There are always a new set of female problems as we age. I chose to have only one child, due to several reasons, and yes it brought me sadness later on but I came to terms with it. I was about 32 when I had a tubal.
    You need to do what makes you able to live the life GOd gave you:)

  5. Terri - Thank you - you're right. I DO want to be able to live the life God gave me! And you're also right when you say there is always a new set of female problems as we age - I really didn't think of that. I believe that my problems now will only get worse if something isn't done.

  6. I guess what I would suggest is that no matter what you choose, be certain to give yourself enough time to think it through and be good with the decision, all the way around. Your health deserves the best attention and consideration.

  7. I've no idea what to suggest as I haven't any experience of this, but living with pain is draining and I hope you manage to find a solution that suits you.

  8. You ask what we would do, but we are all different. I've never, ever been very maternal but I think if I had the problems you describe there would be no question. My health and comfort would be paramount to a happy and fulfilling life. I'd look at all the options from temporary sterilisation to full hysterectomy, but if my doc said it all had to come out, out it would all come.

    If I ever find these maternal instincts everyone says every woman is supposed to have, I'd probably then look at fostering - a friend of my dad's did this for many years and both he and his wife started at a very late age.

  9. I had a partial Hyst. last year and I feel miles better! I don't need any hormones thank God but I do take over the counter natural progesterone. I had a fibroid sitting right on my uterus and it caused a disaster. Please email me anytime for more info!!! I'm in a little hurry this morning, but would love to answer any question you have.

  10. Joanne - Very wise advice. Thank you. :-)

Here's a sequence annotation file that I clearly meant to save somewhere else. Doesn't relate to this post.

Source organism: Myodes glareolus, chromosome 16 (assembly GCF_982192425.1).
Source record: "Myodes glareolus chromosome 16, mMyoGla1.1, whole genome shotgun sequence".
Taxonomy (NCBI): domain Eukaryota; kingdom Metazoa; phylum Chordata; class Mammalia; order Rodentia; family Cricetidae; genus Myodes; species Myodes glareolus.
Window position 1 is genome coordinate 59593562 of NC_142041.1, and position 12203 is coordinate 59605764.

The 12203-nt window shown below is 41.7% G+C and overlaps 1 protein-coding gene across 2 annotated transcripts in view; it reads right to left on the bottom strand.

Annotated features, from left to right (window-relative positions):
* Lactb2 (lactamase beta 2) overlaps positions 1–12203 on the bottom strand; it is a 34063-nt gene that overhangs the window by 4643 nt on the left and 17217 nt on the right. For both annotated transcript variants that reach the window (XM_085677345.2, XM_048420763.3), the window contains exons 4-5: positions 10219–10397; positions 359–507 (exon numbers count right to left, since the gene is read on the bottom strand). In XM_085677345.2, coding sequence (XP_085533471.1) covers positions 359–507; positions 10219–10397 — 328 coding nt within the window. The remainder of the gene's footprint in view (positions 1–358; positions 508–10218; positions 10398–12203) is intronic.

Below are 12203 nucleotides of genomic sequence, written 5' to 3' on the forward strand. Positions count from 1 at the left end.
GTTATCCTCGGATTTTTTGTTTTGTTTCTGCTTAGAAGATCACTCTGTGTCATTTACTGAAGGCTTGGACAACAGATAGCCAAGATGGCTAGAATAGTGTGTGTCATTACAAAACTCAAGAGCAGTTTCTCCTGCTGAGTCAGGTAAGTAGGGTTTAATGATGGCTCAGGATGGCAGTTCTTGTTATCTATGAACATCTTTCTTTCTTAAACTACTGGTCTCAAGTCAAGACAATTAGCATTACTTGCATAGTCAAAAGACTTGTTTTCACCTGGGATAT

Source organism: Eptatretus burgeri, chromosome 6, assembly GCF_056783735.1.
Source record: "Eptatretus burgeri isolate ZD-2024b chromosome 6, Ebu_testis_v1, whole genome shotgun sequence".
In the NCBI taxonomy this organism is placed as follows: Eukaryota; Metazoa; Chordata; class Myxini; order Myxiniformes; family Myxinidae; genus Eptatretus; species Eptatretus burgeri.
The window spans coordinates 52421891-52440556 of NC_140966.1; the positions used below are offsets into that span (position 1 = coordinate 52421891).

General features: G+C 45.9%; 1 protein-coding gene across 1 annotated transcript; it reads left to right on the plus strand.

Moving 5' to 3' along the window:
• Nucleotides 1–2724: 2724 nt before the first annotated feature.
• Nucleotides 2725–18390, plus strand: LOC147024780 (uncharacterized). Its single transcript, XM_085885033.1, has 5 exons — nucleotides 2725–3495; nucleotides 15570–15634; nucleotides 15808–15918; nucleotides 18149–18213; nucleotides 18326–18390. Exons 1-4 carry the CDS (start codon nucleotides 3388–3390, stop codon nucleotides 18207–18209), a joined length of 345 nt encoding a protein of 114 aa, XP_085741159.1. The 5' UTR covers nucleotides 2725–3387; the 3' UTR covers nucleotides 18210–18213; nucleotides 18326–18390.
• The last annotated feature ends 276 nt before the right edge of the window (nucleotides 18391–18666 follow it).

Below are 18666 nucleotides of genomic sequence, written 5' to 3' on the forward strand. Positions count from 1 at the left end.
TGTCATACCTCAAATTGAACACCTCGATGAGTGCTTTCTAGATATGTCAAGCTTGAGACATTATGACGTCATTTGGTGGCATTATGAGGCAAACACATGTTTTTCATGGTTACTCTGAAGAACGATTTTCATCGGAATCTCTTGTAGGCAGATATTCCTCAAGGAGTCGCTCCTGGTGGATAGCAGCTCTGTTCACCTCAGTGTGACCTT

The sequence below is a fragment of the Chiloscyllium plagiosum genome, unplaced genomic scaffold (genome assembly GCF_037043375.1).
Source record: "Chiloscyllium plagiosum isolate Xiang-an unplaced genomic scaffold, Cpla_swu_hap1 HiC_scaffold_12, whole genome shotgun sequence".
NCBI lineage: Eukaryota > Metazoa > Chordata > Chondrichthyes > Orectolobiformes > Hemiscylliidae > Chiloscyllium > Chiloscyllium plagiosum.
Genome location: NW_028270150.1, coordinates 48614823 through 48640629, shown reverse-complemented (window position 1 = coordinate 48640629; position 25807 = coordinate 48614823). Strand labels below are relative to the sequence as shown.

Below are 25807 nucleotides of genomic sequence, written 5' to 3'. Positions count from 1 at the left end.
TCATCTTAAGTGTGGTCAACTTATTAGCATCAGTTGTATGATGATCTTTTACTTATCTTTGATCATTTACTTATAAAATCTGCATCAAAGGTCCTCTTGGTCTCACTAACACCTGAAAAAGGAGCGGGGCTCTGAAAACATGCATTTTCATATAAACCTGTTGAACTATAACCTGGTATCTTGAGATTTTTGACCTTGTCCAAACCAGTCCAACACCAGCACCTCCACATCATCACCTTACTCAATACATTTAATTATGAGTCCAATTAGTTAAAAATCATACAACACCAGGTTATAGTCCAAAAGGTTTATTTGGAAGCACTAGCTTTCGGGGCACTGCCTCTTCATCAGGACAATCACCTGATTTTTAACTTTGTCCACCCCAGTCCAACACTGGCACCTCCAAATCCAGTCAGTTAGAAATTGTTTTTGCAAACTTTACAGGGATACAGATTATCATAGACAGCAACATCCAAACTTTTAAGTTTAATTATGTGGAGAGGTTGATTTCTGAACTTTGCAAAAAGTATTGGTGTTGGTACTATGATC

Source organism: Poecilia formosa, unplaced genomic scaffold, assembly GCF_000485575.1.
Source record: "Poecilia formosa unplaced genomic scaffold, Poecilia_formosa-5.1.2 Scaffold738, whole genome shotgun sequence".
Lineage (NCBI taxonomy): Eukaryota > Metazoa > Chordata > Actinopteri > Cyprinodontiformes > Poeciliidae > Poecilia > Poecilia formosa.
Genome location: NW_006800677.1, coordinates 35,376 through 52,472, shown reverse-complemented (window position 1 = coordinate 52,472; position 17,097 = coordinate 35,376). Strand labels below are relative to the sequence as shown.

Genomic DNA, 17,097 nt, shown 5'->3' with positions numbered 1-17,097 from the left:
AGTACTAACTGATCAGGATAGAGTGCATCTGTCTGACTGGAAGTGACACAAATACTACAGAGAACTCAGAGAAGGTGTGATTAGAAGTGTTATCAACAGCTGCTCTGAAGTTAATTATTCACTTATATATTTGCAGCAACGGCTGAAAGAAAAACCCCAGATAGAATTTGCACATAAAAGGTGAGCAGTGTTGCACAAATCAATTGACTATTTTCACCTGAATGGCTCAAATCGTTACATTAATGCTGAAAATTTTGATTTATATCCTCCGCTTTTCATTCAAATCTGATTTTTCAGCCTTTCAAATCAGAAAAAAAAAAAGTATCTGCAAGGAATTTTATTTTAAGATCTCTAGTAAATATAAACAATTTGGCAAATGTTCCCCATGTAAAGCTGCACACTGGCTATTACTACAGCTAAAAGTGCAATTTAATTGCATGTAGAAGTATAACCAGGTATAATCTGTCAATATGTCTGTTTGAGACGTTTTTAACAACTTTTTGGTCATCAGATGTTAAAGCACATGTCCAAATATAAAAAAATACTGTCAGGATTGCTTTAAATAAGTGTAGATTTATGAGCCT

Debs - I'm officially drained. :-) I'm hopeful that a new doctor will give me some answers.

    Diane - I don't think there's anything wrong with not having the maternal instinct. You're a lovely person just as you are. :-)

    T. Anne - Check your inbox soon!

  11. Nothing like being between a rock and hard place, is there? I totally understand what you mean about having the option to have children comletely taken away from you....even though you've decided to not have any more children, it's still not the same as not having the option to make the choice. There's such a finality to it all.

    Hopefully the new doctor will have some different options, and reassurances, for you. *hugs*

  12. Thanks, Ginger. Yeah, it is really final...that's what bothers me the most, I think, and the fact that I might have to go on hormones. Blah.

  13. Spooky, Melissa. I just wrote a short story that, in some ways, runs parallel to what you've described here.

    Pray about it, of course.

    I think if I were in your position, I'd have the surgery, but this has to be your decision.

    Take care. *hugs*

  14. Oh Melissa, what a dilemma. You've had some great advice there. It is different for everyone. It's so hard having the decision made for you and choices taken away - that's half of the hard part.

    I've had similar scenario but because of different set of health problems. All I can say is that it is very, very hard to see how right now, but this will all work out okay in the end, whatever way it turns out. My doctor once said to me, 'You know, Mother Nature is very clever when she's not being a bitch.' These things have a habit of turning out for the right reasons in the end. If you really can't decide, put it in the hands of someone 'bigger' than you, ie, in the 'lap of the gods' and be assured, in a few years time, you will see it was the right decision.

    Most of all, stay strong

    warm wishes

  15. Thanks for the hugs, Janna. Always appreciated!

    Bluestocking Mum - Thanks so much for stopping by and for the thoughtful comment. I like your doctor's quote - :-)

  16. Chiming in late b/c I've been out of town...unfortunately, I haven't had anything like this experience so I can't weigh in. Just want to let you know I'm thinking of you, and the quote about Mother Nature from Bluestocking Mum is quite true. Hugs!

  17. Thanks, Christine. :-)

  18. Hi Melissa - I'm emailing you!

  19. Got it, Robin. Thanks so much!

  20. Melissa, I'm woefully behind in my blog reading but I just wanted to leave a comment. I had a partial hysterectomy 7 years ago due to a fibroid that made me almost bleed to death one month. Having the hysterectomy was a no-brainer because I was 46 at the time. I did choose to keep my ovaries to avoid being thrown into menopause right away. In hindsight, I'm not sure I would have done it that way again - I've already had an ovarian cancer scare since then (thankfully a false alarm). If you need any help at all, even if it's just corresponding you through the recovery, I'm your gal.

  21. Laurie - I just now saw your comment. Thank you so much for responding.